STAGE AREA — From a seating area, this view shows an updated version of the remodeling of the old high gym into a new functioning auditorium. To the center left, is a control panel for lighting and sound from the stage. The make-over of the new auditorium is moving along at a rapid pace. I-O Photo by Barb Endler
By Adam Jerome, I-O Reporter
On Jan. 5 the Dutton/Brady land-transfer issue came to a head when three County Superintendents ruled on the proposed transfer of land from the Dutton/Brady school district to the Conrad School district.
With a majority rule, the land-transfer was denied. Diane Inbody, Teton County Superintendent and Rachel Vielleux, Missoula County Superintendent voted against the proposal. Jo Stone, Pondera County Superintendent was the dissenting vote.
On March 23, Brady petitioners filed an appeal with the Ninth District Court, ruled by Judge Laurie McKinnon.
The petitioners appealing the decision believe that the two ruling superintendents only factored in the tax burden to the Dutton/Brady district if the petition went through.
The former Brady residents believe the superintendents should have given more consideration to student opportunity and safety.
According to the Montana Code Annotated 2009, County Superintendents must take into account numerous factors before making a decision.
Some of these factors include, the educational opportunity for the students in the receiving and transferring districts: including but not limited to; class size, local control, parental involvement and the capability of the receiving district to provide services.
A second factor involves student transportation, including but not limited to: safety, cost and travel time of students.
The third and final factor deals with school funding, including the existence of a significant burden on the district from which the territory will be transferred and the ability of the receiving district and the transferring district to maintain sufficient reserves.
The petitioners believe they have a valid case because the student factors such as opportunity and travel favor their cause, while only the economic factors favor the Dutton/Brady district.
According to the petitioner’s attorney Daniel Jones, “We are appealing because a majority of the ruling superintendents only took into account the tax burden of the Dutton/Brady tax payers, while disregarding any benefits realized by the parents and students.”
He goes on to add, “My clients just want a right to governance of the schools in which their children attend.”
As it presently stands there are 39 school age students in the petitioned district, 30 of which attend school in Conrad. The parents of these 30 students do not have a voice in the Conrad School District because their tax dollars go to another district.
Transportation safety is another area of concern for these parents. School buses are not presently allowed to cross into other districts to bus students, so these kids must find another way to school. The school bus has long been considered the safest mode of transportation for students.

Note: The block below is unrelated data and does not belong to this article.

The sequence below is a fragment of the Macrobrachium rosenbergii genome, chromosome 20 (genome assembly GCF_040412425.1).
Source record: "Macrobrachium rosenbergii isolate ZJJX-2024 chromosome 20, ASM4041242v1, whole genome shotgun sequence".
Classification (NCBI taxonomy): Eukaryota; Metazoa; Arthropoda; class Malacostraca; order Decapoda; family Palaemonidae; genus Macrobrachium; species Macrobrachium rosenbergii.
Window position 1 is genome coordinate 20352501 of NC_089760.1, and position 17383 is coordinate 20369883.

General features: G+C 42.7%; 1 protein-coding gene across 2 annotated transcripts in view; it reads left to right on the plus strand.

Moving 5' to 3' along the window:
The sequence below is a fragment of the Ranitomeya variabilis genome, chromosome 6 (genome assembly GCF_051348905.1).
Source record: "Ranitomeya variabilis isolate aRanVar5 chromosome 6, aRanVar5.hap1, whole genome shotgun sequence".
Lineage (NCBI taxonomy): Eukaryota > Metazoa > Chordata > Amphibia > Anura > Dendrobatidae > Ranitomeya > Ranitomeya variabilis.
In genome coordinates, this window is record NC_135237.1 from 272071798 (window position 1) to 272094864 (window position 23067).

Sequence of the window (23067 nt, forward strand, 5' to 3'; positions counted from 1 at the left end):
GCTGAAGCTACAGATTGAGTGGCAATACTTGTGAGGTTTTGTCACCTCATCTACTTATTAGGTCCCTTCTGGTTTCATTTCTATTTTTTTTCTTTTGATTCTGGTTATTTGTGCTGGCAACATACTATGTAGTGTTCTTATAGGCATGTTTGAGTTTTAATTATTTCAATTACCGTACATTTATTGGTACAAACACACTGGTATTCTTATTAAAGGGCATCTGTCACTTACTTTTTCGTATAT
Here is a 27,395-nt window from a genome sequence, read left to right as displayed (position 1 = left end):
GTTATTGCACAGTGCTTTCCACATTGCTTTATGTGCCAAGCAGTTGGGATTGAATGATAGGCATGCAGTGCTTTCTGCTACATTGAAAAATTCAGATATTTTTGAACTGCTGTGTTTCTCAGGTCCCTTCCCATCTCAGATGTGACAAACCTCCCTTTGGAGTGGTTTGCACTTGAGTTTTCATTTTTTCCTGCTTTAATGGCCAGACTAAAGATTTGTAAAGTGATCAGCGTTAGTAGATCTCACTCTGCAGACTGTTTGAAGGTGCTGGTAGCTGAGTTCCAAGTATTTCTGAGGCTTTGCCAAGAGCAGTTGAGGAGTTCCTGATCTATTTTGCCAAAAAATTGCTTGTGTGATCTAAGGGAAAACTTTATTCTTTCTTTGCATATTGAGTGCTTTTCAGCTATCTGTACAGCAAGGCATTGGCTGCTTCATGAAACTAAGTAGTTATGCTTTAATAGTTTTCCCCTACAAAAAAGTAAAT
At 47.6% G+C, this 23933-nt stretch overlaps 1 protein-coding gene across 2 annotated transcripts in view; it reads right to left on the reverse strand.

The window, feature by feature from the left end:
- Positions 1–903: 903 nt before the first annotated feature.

Conrad Superintendent Lynn Utterback released a statement on behalf of the Conrad School Board participating in the appeal process, “We wish for Conrad Schools a greater flexibility and opportunity in planning and providing safe transportation for our children in their travels to school. We would also like to see parents be able to fully participate in their children’s education. Finally we would like to see a fair distribution of the cost of educating students throughout the districts. The Conrad School District supports these families in their concerns.”
There are a lot of different tax numbers out there to support each argument, but for the purposes of this article let’s use the numbers found in the Findings of Fact and Conclusions of Law and Order from the original case.
The current taxable value of Dutton/Brady is $5.42 million. The taxable value of the petitioned territory is $2.35 million.
The approved transfer would reduce the Dutton/Brady taxable value by over 43 percent.
The transfer would increase a Dutton/Brady landowner’s school taxes by 50 percent.
The current taxable value of Conrad High School is $7.17 million; the current taxable value of Conrad Elementary is $6.87 million. The transfer if approved would increase the high school value by 33 percent and the elementary value by 34 percent.
The transfer would decrease school taxes on current Conrad Schools residents by 14 percent. If the transfer were approved the taxes in the petitioning district would increase by 24 percent.
That being said even if the transfer were approved a Conrad resident would still pay higher taxes than the Dutton/Brady taxpayer, but the disparity in taxes would shrink. This does not include the gym bond taxes in Conrad.
Keep watching the I-O for more information regarding the appeal, including date and time of trial.